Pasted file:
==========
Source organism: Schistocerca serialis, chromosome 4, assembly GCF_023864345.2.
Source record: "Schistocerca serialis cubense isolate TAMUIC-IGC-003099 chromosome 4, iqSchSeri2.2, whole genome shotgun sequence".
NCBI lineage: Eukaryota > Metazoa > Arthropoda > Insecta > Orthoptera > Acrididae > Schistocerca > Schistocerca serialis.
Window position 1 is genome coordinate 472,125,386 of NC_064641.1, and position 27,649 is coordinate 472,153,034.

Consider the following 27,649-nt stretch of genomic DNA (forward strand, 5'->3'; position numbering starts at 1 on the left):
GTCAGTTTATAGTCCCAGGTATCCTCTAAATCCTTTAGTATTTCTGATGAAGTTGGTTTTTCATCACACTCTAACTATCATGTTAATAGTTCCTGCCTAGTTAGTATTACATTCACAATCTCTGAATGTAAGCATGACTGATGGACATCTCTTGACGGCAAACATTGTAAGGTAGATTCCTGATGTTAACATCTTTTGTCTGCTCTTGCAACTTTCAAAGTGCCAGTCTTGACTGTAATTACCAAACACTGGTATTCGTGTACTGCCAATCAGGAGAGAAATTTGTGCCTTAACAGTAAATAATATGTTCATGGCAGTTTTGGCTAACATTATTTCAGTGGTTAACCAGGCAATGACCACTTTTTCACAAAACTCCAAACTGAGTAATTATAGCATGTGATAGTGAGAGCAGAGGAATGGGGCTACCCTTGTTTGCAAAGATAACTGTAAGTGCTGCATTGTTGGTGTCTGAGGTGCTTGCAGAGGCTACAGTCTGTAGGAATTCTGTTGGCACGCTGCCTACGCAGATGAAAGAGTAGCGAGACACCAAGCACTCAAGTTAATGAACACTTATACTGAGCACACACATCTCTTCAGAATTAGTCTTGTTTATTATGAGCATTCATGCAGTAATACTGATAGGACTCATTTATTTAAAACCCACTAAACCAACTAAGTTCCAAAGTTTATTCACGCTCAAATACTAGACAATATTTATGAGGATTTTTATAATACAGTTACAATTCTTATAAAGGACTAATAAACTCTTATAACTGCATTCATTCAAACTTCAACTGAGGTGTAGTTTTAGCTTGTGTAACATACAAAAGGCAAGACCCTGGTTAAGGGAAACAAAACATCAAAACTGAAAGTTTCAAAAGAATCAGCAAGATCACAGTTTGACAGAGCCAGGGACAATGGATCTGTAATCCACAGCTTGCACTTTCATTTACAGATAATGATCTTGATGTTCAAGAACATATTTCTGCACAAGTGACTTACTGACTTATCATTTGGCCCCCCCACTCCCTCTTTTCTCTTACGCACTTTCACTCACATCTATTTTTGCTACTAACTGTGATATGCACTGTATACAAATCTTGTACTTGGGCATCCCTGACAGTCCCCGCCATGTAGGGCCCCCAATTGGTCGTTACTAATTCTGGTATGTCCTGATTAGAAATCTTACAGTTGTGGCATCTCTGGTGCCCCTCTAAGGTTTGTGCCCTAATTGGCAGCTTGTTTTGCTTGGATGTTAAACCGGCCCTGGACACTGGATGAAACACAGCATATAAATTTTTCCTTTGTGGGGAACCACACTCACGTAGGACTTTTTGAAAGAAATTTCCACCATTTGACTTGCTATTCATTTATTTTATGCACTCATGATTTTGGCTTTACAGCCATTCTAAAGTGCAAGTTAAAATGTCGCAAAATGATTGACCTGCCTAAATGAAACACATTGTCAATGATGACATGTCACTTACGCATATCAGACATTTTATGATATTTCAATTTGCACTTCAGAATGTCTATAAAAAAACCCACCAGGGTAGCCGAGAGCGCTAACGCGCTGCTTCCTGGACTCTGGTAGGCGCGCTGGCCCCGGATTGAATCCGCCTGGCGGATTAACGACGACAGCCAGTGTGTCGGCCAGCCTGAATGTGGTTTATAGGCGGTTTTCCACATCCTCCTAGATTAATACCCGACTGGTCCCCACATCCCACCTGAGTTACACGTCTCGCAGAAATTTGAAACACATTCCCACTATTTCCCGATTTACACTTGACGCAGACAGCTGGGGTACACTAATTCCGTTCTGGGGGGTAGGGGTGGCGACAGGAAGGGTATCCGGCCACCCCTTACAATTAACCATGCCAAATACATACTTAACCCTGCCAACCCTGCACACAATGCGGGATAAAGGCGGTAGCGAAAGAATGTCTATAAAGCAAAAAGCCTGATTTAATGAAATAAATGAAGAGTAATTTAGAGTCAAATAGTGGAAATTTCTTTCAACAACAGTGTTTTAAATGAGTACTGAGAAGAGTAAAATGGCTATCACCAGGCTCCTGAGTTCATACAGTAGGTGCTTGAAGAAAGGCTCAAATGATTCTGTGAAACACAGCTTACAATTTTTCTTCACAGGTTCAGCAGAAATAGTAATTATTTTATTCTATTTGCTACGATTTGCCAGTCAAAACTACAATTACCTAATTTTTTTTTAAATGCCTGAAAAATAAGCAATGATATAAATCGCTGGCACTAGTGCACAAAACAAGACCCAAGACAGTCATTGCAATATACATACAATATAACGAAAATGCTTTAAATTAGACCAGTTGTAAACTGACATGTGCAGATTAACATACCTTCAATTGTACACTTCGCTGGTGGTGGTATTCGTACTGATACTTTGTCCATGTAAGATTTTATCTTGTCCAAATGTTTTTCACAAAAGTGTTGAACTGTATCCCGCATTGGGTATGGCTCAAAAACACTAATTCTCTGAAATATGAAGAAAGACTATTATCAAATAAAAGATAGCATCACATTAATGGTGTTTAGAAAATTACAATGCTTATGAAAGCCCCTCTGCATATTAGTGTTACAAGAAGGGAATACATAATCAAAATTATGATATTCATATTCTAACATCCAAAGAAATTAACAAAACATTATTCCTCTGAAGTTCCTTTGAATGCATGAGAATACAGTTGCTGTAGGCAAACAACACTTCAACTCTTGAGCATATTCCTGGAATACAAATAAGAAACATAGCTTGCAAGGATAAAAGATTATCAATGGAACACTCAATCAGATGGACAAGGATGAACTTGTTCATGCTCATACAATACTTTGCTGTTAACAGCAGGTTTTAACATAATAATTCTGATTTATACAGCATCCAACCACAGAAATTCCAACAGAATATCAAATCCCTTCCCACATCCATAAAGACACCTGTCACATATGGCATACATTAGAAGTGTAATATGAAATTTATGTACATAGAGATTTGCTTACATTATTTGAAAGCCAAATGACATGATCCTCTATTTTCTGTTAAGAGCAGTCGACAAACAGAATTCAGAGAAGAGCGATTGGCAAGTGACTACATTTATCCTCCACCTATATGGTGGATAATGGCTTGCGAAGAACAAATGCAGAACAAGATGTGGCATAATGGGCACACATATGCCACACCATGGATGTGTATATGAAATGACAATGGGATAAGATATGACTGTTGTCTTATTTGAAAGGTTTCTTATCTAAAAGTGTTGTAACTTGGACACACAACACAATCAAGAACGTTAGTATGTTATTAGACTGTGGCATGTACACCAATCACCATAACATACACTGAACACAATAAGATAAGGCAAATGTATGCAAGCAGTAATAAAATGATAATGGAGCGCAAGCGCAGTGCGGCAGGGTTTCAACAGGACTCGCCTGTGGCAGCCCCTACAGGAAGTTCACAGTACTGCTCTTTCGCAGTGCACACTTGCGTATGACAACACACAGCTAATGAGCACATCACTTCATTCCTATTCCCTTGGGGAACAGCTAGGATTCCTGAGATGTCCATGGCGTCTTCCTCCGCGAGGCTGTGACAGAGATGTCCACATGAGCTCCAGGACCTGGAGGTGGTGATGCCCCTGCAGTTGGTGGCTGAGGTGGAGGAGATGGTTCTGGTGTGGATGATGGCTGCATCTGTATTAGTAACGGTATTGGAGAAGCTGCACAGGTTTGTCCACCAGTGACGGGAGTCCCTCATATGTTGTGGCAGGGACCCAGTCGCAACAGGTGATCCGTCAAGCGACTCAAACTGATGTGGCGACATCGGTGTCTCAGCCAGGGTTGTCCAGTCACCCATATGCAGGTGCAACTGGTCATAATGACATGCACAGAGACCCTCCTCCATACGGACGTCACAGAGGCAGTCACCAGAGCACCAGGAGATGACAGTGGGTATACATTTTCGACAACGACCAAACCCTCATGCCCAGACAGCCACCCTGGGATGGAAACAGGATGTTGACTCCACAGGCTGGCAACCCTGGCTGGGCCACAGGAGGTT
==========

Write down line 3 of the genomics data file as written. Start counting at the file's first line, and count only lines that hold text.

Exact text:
NCBI lineage: Eukaryota > Metazoa > Arthropoda > Insecta > Orthoptera > Acrididae > Schistocerca > Schistocerca serialis.